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J Cardiovasc Med (Hagerstown). 2013 Mar;14(3):187-92. doi: 10.2459/JCM.0b013e3283590df6.

Remote ischemic preconditioning: the surgeon's perspective.

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Department of Thoracic and Cardiovascular Surgery, West-German Heart Center Essen, University Duisburg-Essen, Essen, Germany.


Since cardiac surgery began, surgeons have aimed to find methods of minimizing myocardial injury resulting from ischemia and reperfusion. The concept of somehow conditioning the heart in order to attenuate ischemia and reperfusion-related injury has evolved in cardiovascular research over decades, from ischemic preconditioning and postconditioning to, more recently, remote ischemic preconditioning (and postconditioning). Although many strategies have proven to be beneficial in the experimental arena, a few have been successfully translated into clinical practice. Remote ischemic preconditioning, with the use of brief episodes of ischemia and reperfusion of vascular territories remote from the heart, has been shown convincingly to decrease myocardial injury. To date, the translation of this powerful innate mechanism of myocardial and/or multiorgan protection from the animal lab to the operating theatre, using transient occlusion of blood flow to the upper limb with a blood-pressure cuff before cardiac surgery, has shown promising results, with several proof-of-principle and first randomized controlled clinical trials reporting benefits for patients undergoing cardiac surgery. If the efficacy of remote ischemic preconditioning can be conclusively proven, the clinical applications in cardiac surgery could be almost infinite, providing multiorgan protection in various surgical scenarios.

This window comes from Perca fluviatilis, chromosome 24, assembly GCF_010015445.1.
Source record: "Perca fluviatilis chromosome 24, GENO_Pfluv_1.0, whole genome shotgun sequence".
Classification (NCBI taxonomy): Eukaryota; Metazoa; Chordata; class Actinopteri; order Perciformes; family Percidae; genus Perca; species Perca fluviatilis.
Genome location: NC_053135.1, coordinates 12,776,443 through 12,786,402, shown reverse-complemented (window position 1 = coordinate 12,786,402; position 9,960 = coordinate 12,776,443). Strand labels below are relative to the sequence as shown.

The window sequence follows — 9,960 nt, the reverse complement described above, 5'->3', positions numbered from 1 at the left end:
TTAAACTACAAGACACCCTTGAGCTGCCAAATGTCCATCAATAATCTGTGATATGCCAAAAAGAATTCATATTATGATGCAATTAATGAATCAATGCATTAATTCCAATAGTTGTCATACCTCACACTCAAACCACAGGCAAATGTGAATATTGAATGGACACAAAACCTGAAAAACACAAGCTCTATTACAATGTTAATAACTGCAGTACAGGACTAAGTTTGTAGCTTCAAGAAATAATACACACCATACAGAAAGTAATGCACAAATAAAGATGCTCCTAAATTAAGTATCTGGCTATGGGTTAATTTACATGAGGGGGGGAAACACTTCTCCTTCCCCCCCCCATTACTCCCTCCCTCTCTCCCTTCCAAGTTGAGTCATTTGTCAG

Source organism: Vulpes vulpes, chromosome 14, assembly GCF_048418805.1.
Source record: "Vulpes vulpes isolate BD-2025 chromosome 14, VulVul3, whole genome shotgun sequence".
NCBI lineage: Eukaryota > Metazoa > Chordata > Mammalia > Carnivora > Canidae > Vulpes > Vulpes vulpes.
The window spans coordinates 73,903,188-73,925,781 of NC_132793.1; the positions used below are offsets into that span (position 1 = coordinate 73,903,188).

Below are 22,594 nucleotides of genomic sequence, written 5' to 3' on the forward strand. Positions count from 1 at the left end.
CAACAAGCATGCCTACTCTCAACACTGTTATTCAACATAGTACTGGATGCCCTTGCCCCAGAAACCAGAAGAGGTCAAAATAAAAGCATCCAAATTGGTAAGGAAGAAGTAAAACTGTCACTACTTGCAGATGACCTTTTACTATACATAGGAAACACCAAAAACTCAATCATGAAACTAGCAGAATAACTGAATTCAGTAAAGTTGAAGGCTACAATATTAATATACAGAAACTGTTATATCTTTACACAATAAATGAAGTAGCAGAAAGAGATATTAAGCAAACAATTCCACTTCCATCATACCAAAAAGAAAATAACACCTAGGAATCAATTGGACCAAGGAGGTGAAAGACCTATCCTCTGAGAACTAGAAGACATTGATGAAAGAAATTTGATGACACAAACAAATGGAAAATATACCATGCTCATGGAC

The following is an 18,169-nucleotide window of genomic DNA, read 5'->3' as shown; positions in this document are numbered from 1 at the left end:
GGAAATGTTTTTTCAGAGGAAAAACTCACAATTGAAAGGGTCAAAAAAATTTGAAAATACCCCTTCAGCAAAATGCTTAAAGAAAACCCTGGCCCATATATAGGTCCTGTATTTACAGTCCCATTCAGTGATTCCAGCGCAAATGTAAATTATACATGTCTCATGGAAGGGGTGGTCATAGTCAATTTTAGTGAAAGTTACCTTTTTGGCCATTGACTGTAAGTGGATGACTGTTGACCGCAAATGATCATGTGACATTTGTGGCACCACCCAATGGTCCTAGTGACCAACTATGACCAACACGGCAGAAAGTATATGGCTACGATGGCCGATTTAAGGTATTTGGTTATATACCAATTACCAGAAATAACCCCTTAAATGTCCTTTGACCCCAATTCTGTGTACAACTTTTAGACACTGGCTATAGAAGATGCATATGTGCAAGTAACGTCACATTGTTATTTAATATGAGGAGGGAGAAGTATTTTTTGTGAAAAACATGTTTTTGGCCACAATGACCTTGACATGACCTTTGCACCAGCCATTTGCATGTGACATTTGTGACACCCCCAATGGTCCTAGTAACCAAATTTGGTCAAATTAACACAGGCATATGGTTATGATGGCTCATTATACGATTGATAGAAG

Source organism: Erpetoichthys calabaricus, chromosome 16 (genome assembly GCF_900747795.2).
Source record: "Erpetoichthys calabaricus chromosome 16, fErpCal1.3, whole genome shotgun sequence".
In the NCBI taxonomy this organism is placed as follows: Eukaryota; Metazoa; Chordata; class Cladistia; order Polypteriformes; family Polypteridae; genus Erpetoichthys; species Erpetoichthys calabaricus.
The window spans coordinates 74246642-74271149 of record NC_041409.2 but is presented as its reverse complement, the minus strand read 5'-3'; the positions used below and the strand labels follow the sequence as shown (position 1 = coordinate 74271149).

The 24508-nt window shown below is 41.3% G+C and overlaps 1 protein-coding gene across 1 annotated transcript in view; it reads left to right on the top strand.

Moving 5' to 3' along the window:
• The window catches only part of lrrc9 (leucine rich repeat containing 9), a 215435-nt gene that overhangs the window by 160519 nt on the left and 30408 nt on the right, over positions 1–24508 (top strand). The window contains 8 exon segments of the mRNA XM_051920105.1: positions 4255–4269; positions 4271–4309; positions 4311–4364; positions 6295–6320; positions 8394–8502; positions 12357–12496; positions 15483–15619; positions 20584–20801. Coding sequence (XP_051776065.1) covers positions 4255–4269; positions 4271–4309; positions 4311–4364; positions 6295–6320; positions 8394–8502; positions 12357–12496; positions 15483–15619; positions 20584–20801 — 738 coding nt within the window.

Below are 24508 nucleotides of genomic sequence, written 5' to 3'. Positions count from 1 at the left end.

[Indexed for MEDLINE]

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